As Kibaki walks into retirement he will look to his record and see the spanking 50km Nairobi-Thika superhighway that links the capital Nairobi to the industrial town of Thika, the first step in opening the Great North Road to Ethiopia.

Again, during his tenure, he overhauled the 530km Mombasa-Nairobi highway, increased the capital’s metropolitan borders, enhanced Nairobi’s diplomatic status, raised Kenya’s economic profile, and attracted foreign direct investment with more than a dozen multinationals setting their African bases in Nairobi.

A smile will part his lips as he recalls how in his time Kenya became a regional economic and communications hub and leader in innovations such as the mobile money transfer system, M-Pesa, alongside other information and communication technology systems. He leaves behind the Konza Technocity, taking shape under the “Silicon Savannah” tagline.

Fully aware of the challenges faced by the Mombasa port, and the difficulties that landlocked South Sudan and Ethiopia are facing from East African congested ports, Kibaki is leaving the scene having set in motion Africa’s grandest development project, the $24.7bn Lamu Port South Sudan-Ethiopia Transport (LAPSSET) Corridor. The LAPSSET Corridor will ease the pressure on the Northern Corridor served by Mombasa and Dar es Salaam ports as it will have a secure oil pipeline, oil refinery, standard gauge railway, highway, airport and a port at Kenya’s northern coastal resort island of Lamu.

To Kenyan farmers, Kibaki’s 10-year administration will be remembered as the decade where their debts were written off and subsidies and incentives offered to growers of cotton, coffee, tea, sugar cane, pyrethrum, cashew nuts, and grains. The revival of farmer-friendly banks, farmer cooperative societies and factories also peaked during this period.

The real estate sector will remember Kibaki for turning their fortunes around. When Kibaki took over, the value of Kenya’s approved building plans stood at $48m. Come 2012 and the values have skyrocketed to $2.4bn.

It was during Kibaki’s tenure that futuristic gated communities and new cities such as Tatu, Northlands Estate, Thika Greens, Migaa, Vipingo Ridge, and Mukima Ridge took root, and microfinance institutions stole the thunder from conglomerates and other established banks.

Indeed, Kibaki’s years have seen Kenyan banks becoming bullish in the region, with the Kenya Commercial Bank, Equity Bank, and the Diamond Trust Bank extending their tentacles to neighbouring Uganda, Rwanda, Tanzania and South Sudan.

When Kibaki took over as president, Nairobi had earned the tag “Nairobbery” as crime levels had soared. But under Kibaki, greater investment in the criminal justice system, housing for the police, and heavy budgetary allocation to the defence and intelligence sectors were given top priority and soon the “Nairobbery” tag had disappeared. Kibaki leaves the scene with Kenya’s international rating improved and the United Nations Office in Nairobi (UNON) enjoying the same status as that of other UN key stations in Rome, Vienna and Geneva.

In the energy sector, the country’s power generation capacity stood at 4685GWh when Kibaki took office, which has risen to 7000GWh now. Installed electric capacity trebled from 1142MW to 3224MW, and the country is now seriously tapping into green energy, thanks to geothermal wells in the Rift Valley.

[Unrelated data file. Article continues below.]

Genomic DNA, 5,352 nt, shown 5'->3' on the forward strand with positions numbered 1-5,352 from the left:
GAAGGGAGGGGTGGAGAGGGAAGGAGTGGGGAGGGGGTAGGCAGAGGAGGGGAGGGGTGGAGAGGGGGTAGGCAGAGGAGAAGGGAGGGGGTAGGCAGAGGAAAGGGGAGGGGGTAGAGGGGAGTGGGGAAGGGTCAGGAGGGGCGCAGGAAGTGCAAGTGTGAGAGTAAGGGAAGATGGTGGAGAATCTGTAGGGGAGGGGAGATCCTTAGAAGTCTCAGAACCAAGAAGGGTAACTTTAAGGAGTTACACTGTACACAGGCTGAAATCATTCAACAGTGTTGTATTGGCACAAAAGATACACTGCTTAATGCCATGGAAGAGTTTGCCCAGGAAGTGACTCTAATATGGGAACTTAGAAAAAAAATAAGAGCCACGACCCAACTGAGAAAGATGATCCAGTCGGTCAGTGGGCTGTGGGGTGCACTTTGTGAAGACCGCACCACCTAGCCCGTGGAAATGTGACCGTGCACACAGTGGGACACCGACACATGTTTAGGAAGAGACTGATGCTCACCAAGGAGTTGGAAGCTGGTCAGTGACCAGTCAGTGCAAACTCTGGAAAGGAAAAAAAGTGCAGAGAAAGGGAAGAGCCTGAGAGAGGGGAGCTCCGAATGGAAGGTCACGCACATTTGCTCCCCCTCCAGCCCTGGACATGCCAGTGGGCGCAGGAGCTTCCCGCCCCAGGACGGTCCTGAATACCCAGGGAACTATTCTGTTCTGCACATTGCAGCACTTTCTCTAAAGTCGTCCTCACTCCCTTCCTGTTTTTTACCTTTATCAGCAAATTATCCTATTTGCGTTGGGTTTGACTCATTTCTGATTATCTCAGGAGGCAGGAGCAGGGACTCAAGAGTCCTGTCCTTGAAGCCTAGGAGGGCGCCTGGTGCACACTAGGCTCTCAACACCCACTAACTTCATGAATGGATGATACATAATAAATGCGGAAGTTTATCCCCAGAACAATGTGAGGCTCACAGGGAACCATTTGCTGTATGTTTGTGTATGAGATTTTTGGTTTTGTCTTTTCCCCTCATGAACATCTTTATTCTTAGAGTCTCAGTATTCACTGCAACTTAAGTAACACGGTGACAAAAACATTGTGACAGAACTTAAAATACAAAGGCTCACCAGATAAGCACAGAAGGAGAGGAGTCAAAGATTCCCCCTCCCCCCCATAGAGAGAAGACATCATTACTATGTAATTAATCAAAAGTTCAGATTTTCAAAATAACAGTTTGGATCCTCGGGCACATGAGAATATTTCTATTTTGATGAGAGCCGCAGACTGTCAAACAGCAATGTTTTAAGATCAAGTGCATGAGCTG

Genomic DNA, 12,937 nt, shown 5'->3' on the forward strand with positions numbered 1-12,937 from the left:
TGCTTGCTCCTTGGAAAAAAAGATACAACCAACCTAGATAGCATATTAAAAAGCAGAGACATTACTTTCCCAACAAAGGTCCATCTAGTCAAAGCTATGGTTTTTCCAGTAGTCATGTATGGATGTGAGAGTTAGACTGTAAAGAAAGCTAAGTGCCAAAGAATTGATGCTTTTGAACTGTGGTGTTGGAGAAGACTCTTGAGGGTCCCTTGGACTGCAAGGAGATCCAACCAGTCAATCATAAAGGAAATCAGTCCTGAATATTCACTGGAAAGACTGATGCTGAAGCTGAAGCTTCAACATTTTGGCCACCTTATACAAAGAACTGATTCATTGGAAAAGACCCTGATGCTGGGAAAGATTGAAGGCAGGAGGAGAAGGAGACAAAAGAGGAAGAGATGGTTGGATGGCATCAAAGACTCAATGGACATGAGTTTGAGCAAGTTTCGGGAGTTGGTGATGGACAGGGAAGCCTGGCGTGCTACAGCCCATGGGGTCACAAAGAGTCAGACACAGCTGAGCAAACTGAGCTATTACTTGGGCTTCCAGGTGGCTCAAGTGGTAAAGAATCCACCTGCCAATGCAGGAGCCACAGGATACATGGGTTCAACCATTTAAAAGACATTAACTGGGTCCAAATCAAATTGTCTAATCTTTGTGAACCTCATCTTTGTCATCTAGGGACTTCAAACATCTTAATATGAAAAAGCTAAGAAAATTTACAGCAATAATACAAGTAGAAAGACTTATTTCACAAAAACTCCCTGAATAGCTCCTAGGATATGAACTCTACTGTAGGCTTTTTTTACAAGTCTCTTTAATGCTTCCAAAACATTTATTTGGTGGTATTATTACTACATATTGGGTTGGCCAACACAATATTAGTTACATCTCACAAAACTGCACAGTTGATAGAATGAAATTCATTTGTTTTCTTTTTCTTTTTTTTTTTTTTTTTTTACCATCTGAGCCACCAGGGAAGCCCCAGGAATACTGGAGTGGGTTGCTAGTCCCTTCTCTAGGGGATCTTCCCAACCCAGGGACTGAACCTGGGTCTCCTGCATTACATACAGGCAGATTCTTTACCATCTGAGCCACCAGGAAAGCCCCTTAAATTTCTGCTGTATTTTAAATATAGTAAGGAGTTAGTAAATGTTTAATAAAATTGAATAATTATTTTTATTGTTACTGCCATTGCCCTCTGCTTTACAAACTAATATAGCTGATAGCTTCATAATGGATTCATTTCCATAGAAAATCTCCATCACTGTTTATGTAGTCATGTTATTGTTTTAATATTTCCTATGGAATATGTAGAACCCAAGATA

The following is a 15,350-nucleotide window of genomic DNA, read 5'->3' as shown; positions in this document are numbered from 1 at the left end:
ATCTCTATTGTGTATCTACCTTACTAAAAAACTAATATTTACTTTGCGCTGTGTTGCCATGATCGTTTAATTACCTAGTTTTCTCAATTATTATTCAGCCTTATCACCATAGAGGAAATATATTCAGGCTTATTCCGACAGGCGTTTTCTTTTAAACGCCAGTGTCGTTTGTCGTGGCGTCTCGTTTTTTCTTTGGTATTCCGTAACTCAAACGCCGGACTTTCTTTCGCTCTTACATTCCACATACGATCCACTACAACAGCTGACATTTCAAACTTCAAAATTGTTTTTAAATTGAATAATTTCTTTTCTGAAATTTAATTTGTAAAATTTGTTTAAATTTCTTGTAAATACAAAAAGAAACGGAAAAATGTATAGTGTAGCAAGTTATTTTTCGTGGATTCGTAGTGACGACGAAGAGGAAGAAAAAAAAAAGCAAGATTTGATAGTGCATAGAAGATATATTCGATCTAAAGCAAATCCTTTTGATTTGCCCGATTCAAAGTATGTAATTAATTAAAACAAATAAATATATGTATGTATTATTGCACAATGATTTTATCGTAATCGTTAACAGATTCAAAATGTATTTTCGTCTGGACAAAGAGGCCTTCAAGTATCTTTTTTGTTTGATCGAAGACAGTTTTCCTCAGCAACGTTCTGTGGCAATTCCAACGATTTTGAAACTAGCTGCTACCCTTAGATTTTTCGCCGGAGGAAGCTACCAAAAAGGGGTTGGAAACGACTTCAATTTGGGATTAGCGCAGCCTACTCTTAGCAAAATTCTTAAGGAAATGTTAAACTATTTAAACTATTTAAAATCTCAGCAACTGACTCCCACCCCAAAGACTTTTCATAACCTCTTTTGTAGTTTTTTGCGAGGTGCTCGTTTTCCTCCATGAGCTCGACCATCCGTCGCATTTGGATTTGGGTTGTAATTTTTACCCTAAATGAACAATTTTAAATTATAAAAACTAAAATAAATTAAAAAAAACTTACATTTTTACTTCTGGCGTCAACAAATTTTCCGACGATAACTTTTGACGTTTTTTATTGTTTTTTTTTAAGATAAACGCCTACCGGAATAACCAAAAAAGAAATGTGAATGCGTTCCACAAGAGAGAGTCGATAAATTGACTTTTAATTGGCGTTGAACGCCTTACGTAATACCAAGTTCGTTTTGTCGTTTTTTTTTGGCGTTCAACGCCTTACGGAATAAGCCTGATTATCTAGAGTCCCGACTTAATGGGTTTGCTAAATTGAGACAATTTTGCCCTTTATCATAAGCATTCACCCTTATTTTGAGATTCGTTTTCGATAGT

In 2002, immunisation coverage for children against TB, diphtheria, polio, tetanus and measles stood at 47%; now as Kibaki leaves the scene, the rate has risen to 83%.

But as he examines his fiscal policies and marvels at how he pushed the Kenyan budget to reach the $12bn mark, Kibaki will realise that his economic prowess left the country with a weak shilling and a debilitating interest rate.

Kibaki the ideologue

Earlier in his presidency, Kibaki took a bold move to legalise the Mau Mau movement which had been proscribed by the British colonial government way back in 1952. The ban remained in force throughout Jomo Kenyatta and Daniel Moi’s tenures.

Kibaki went on to unveil a statue of the Mau Mau resistance icon, Field Marshall Dedan Kimathi, right in the heart of Nairobi; and facilitated the rapid issuance of travel documents to surviving Mau Mau veterans to sue the British government for the atrocities perpetrated against them by the colonial government. He also unveiled another statue in Nairobi’s central business district of his bosom friend and mentor, Tom Joseph Mboya, with whom he wrote independent Kenya’s economic blueprint, best known as “Sessional Paper Number 10”.

During Kibaki’s 10 years as president, Kenya’s major foreign direct investors ceased to be British as Chinese investment gradually became more dominant. Indeed, Kibaki’s game-changing “Look East policy” saw China, India, Thailand and other Asian economies making huge strides in Kenya. This was a radical departure in every sense of the word.

Kibaki the academic

When Kibaki entered State House, his first duty (even when his own lieutenants doubted his resolve) was to provide free primary education to Kenyans. The decorated former Makerere University don refused to accept that Kenya could not shoulder the burden of free primary education. One week after taking over the reins of power, he initiated his plan.

That decision saw classrooms attracting 1 million more pupils, among them the late Kimani Maruge, the world’s oldest pupil, who enrolled as a first grader at the ripe age of 84. Primary school enrolment rose from 6 million pupils in 2002 to 10 million in 2011. Today secondary school enrolment has jumped by 72.5%.